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Strong advocate for ethnic diversity & lover of Cinnabons.

Though I've never been overseas, I had the pleasure of going to outer space, the wild wild west and sailed down major rivers of Africa, Asia and South America all in a day. Where did I engage in such an impossible activity? At Disneyland, of course. Well, any Disney theme park, for that matter. I'm a theme park junkie to the core. The rides at the Disney parks have so much potential to go beyond the parks, that some need to be made into films. Two rides from the parks have already graced the big screen(Haunted Mansion and Pirates of the Caribbean) and one was named after a section from a Disney park, but had nothing to do with the actual land: Tomorrowland.

With Pirates of the Caribbean: Dead Men Tell No Tales sailing to theaters this summer, it leaves one to wonder on what other rides could spawn into franchises.


After riding the ride myself back in 2012 with some friends, I remember saying to them, "This would make a dope ass movie." Low and behold, Disney thinks so, too. After the success of Curse of the Black Pearl, Disney originally had Toy Story alumni Tom Hanks and Tim Allen set to appear in an adaptation, but nothing came to fruition. Then, in 2015, Dwayne "The Rock" Johnson signed on. Having Johnson in this film and the Jumanji sequel would seem a little odd, since both have safari themes.

During this entire ride, you're sailing down different areas of Africa, Asia and South America. Throughout the voyage, there's a vast majority of animatronics and settings that tell a story like: a swarm of priahnnas trying to attack your boat, travelers climbing up a pole escaping an infuriated rhino and curious gorillas invading a campsite. No release date has been set, but with the success of Jungle Book, you would think they would get on this pronto.


Set in the wild west, Big Thunder Mountain Railroad is located in Frontierland at both Disneyland and the Magic Kingdom. Though I haven't rode this ride, per se (been going to Disneyland since I was 7), I had the pleasure of reading a comic that was based off the ride. The best way to describe that story would be Robin Hood meets True Grit and Temple of Doom. Ironically, the latter's sounds were used in the actual film during the mine scene. Basically, these miners are on a train with a group of bandits, trying to escape an eerie cave with ghosts, a T-Rex skeleton and explosions.

Disney may have at one point considered turning this into a film, but given the recent failure of their Lone Ranger, I'm sure that was the nail on the coffin. I mentioned a while back that it was a really good movie, just backed by poor marketing. Besides, westerns aren't that big of a draw like they used to be.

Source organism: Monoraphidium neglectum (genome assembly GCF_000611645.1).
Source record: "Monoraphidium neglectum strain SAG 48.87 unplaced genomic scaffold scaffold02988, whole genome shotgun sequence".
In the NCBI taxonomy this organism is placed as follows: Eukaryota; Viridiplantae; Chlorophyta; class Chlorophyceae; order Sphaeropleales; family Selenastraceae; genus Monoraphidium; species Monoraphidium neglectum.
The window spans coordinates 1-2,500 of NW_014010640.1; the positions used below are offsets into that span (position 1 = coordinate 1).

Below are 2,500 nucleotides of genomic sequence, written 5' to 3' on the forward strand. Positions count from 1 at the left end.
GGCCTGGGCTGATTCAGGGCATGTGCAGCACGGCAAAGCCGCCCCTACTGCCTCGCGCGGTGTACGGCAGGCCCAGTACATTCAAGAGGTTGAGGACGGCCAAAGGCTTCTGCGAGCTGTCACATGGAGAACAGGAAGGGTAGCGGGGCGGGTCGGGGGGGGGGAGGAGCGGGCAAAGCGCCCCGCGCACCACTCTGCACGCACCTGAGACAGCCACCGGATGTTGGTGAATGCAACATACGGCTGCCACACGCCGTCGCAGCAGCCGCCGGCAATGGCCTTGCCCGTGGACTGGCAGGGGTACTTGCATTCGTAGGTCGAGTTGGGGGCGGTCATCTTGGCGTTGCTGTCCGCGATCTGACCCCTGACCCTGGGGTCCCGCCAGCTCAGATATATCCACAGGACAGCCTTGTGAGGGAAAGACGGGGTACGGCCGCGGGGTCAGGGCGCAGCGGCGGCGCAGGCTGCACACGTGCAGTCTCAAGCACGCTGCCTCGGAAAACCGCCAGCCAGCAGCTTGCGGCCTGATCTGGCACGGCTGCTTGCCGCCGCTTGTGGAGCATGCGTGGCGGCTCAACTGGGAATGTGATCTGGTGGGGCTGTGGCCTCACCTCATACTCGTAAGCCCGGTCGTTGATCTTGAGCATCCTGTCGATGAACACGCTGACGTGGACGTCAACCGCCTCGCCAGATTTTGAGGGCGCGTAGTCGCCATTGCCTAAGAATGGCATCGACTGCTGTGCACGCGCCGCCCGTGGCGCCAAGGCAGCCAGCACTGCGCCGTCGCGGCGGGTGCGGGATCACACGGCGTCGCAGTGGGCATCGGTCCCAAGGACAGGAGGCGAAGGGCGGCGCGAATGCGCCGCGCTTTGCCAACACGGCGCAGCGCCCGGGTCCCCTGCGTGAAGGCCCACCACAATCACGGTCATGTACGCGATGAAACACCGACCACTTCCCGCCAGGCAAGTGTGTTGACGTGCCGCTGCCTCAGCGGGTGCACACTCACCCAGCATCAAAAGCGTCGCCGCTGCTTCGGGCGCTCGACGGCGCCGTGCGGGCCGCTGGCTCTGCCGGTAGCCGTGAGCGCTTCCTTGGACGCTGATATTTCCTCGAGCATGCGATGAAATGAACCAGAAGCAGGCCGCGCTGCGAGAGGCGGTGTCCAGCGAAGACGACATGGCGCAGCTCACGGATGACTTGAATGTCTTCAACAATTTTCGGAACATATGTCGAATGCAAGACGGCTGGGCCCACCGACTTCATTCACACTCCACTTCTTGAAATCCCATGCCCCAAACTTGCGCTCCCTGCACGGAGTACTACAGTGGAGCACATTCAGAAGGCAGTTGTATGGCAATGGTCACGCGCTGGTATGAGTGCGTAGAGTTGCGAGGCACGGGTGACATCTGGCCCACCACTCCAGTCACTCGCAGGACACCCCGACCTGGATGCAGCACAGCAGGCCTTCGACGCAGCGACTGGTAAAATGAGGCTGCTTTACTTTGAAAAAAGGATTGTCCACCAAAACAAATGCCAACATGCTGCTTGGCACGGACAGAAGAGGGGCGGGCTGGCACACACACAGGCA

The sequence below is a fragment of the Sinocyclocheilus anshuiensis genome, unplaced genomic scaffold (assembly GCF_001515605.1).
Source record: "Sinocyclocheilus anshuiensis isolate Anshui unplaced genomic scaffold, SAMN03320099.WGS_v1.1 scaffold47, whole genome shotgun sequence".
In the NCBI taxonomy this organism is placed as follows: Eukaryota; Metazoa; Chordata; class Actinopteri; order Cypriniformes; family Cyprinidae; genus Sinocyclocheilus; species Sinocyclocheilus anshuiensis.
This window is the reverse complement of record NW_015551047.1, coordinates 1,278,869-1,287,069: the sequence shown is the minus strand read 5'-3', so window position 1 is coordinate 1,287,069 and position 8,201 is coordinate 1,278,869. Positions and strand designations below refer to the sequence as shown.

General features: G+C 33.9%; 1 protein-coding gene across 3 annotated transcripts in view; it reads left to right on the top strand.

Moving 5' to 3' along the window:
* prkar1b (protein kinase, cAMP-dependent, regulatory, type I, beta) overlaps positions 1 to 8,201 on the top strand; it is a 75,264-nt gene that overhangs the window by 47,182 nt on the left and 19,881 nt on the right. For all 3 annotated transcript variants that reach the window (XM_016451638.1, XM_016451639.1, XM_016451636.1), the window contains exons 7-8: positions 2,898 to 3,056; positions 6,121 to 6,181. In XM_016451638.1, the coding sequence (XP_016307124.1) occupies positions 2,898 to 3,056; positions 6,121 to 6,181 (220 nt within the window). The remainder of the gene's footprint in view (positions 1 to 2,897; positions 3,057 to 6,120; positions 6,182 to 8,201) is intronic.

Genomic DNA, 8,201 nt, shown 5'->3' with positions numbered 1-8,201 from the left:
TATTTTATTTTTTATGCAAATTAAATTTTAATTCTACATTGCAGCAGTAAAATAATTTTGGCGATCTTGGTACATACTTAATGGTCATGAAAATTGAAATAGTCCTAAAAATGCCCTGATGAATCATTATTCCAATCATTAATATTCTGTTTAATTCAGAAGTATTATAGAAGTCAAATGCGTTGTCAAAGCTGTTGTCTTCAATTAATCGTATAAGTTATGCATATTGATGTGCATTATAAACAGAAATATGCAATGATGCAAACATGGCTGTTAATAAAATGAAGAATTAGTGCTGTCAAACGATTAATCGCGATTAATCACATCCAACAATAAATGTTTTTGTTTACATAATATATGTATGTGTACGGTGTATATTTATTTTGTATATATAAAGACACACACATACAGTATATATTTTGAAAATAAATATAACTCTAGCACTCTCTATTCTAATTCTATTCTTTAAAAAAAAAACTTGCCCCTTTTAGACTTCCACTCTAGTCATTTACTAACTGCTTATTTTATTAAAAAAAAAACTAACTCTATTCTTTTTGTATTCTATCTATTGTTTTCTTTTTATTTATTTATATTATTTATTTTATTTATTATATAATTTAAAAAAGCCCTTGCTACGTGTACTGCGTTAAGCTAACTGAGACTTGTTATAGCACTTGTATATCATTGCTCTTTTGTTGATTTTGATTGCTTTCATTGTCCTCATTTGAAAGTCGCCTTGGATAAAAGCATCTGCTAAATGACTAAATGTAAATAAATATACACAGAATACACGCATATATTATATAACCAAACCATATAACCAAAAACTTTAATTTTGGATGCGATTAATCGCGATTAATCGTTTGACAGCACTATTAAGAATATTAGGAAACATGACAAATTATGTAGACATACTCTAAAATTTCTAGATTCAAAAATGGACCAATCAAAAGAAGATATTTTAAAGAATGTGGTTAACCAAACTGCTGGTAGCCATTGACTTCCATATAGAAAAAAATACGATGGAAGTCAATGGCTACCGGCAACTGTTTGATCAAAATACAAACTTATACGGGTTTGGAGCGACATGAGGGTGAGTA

Another ride I have yet to ride, but only because it just recently Shanghai Disneyland. The story behind the ride itself is that you as the guests are to help a group of scientists find clues about a rare creature by the name of Q’aráq, a crocodile type creature, who resides in the Roaring Mountains. With the success of Godzilla and the upcoming films Kong: Skull Island and Pacific Rim: Uprising, it seems as though giant kaiju and monsters are what's hot.


Since we're on the subject of monsters, this particular ride has one that is known throughout the Himalayas: the Yeti. Not only does the Yeti make an appearance in Expedition: Everest, located at the Animal Kingdom in Florida, but he also makes an appearance in the Disneyland ride, Matterhorn Bobsleds. Everest's story is similar to Roaring Rapids, where guests have to find a certain relic, but encounter a foreign creature in the process. Though there was already an Everest movie, which didn't do well at the box office, that's not to say Disney can't take a stab at it. After all, their Pixar division is developing a Day of the Dead film after The Book of Life flopped.


I saved the best for last. An indoor coaster that takes you through the galaxy. This without a doubt is my number one ride at any Disney park. The long lines could vouch for me. There's no distinct story to the ride itself, but they managed to get that task done in the form of a graphic novel. It's Harry Potter meets Ender's Game. The story is about two young cadets who must race time in order to save the galaxy. Disney loves marketing toys so much, the story has a little saucer robot who poses as a sidekick to the hero. They already found BB-8 adorable. Imagine what they could do with the saucer character.

Down the line, maybe Disney will select a ride or two to become a feature length film and not have to rely on remaking their animated classics into live action films (Looking at you, Lion King). Guillermo Del Toro is already in the process of remaking Haunted Mansion. In the mean time, if you haven't visited any Disney park (there's 12 around the globe), I suggest you start saving your pennies and planning, because I guarantee after you experience one of the thrill rides, you'll say to yourself, "Man, that would make a dope ass movie."

What Disney rides should be films?

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